Dark Reading is part of the Informa Tech Division of Informa PLC

This site is operated by a business or businesses owned by Informa PLC and all copyright resides with them.Informa PLC's registered office is 5 Howick Place, London SW1P 1WG. Registered in England and Wales. Number 8860726.

Comments
'POODLE' Attacks, Kills Off SSL 3.0
Oldest First  |  Newest First  |  Threaded View
theb0x
theb0x,
User Rank: Ninja
10/15/2014 | 3:10:36 PM
Is it safe? Probably not.
"This is not an easy attack to carry out. It's an elaborate attack... There is a lot for the attacker to do to make it successful. The question is what's the motivation" to execute it."


This statement is completely misleading. Truth is it is an easy attack. The CVE-2014-3566 (Poodle SSL Vulnerability) PoC has already been released for Metasploit 4.10.0 (Update 2014101501).

 


 

 

 
Kelly Jackson Higgins
Kelly Jackson Higgins,
User Rank: Strategist
10/15/2014 | 4:08:07 PM
Re: Is it safe? Probably not
If a Metasploit module is now out, then it's a bit more streamlined to pull off, for sure. But the attack still requires some proximity and targeting. Got a link to the Metasploit module by chance, @theb0x? Our commenting platform won't allow you to input a live link, but if you could provide the URL, that would be great. 

Thanks!
theb0x
theb0x,
User Rank: Ninja
10/15/2014 | 4:41:02 PM
Re: Is it safe? Probably not
Unfortunately I can not publicly disclose that information at this time.
Kelly Jackson Higgins
Kelly Jackson Higgins,
User Rank: Strategist
10/15/2014 | 4:42:11 PM
Re: Is it safe? Probably not
So the Metasploit module isn't out officially yet? I haven't seen anything on it if so.
securityaffairs
securityaffairs,
User Rank: Ninja
10/16/2014 | 5:43:39 AM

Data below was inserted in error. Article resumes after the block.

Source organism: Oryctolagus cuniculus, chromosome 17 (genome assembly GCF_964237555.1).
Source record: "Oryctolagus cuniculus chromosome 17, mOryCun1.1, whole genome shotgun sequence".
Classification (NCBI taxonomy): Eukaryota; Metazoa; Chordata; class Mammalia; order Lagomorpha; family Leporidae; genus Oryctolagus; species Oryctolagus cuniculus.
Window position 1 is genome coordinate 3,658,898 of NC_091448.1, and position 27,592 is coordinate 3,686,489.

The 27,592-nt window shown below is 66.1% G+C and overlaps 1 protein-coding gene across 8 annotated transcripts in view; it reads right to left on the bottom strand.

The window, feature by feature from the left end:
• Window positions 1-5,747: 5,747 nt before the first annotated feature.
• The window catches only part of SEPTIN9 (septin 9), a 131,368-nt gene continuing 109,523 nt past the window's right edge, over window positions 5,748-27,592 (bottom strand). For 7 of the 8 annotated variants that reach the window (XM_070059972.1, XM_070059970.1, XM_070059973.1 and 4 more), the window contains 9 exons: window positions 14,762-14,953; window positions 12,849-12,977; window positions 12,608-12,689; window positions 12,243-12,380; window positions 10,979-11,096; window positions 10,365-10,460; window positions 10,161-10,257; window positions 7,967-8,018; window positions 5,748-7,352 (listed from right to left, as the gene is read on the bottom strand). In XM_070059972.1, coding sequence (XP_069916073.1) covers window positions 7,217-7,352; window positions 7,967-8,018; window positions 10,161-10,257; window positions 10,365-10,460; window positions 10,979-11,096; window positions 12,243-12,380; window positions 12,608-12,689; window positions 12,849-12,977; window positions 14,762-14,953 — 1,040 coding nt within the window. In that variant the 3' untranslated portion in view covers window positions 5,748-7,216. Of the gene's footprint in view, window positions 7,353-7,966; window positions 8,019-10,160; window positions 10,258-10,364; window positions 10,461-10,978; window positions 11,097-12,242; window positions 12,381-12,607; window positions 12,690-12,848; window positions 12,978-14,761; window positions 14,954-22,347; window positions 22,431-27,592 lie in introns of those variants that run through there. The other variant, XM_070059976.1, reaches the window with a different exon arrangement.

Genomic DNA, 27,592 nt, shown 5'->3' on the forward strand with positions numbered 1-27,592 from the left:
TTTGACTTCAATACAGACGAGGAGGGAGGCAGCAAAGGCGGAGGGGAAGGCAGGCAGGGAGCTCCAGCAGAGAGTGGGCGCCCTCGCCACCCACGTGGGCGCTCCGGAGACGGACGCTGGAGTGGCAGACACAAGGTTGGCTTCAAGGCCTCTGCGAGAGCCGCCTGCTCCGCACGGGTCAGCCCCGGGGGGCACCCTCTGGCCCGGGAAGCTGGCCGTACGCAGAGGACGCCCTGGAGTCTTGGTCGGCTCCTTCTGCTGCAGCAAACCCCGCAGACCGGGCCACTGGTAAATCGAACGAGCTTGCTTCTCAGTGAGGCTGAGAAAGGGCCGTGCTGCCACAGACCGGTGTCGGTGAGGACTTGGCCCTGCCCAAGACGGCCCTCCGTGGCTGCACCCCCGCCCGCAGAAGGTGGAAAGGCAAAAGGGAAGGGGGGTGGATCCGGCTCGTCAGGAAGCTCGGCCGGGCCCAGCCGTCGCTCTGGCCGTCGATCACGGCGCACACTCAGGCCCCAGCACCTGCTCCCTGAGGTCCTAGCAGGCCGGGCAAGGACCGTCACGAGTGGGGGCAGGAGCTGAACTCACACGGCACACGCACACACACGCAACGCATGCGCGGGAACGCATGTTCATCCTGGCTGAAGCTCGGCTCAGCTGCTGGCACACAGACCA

protocols too old
Compare the extension of POODLE to HearthBleed or BashBug is absurd, anyway this flaw raise once again the necessity to approach security by design. 

Many protocols are very dated but still supported, like SSLv3, consider that the concept of security is evolved in the last 20 years in a dramatic way. Supporting a dated protocol for which security requirements were totally different from actual needs enlarge our surface of attacks.

It is necessary to seriously consider a deep assessment of most popular protocol and standard to avoid other clamourous case.

 
Kelly Jackson Higgins
Kelly Jackson Higgins,
User Rank: Strategist
10/16/2014 | 8:54:03 AM
Re: protocols too old
I almost LOL'ed when I learned that the reason SSLv3 is still supported in many cases is for XP and IE6 users. <sigh>
Thomas Claburn
Thomas Claburn,
User Rank: Ninja
10/16/2014 | 4:33:59 PM
Credit to Google...
...for naming this POODLE. It's memorable enough to get people to pay attention.
Kelly Jackson Higgins
Kelly Jackson Higgins,
User Rank: Strategist
10/16/2014 | 4:38:32 PM
Re: Credit to Google...
...ah, but as for us journos, we're all cursing Google for those awful POODLE pun PR pitches that name has spawned.
GonzSTL
GonzSTL,
User Rank: Ninja
10/20/2014 | 11:22:56 AM
Re: protocols too old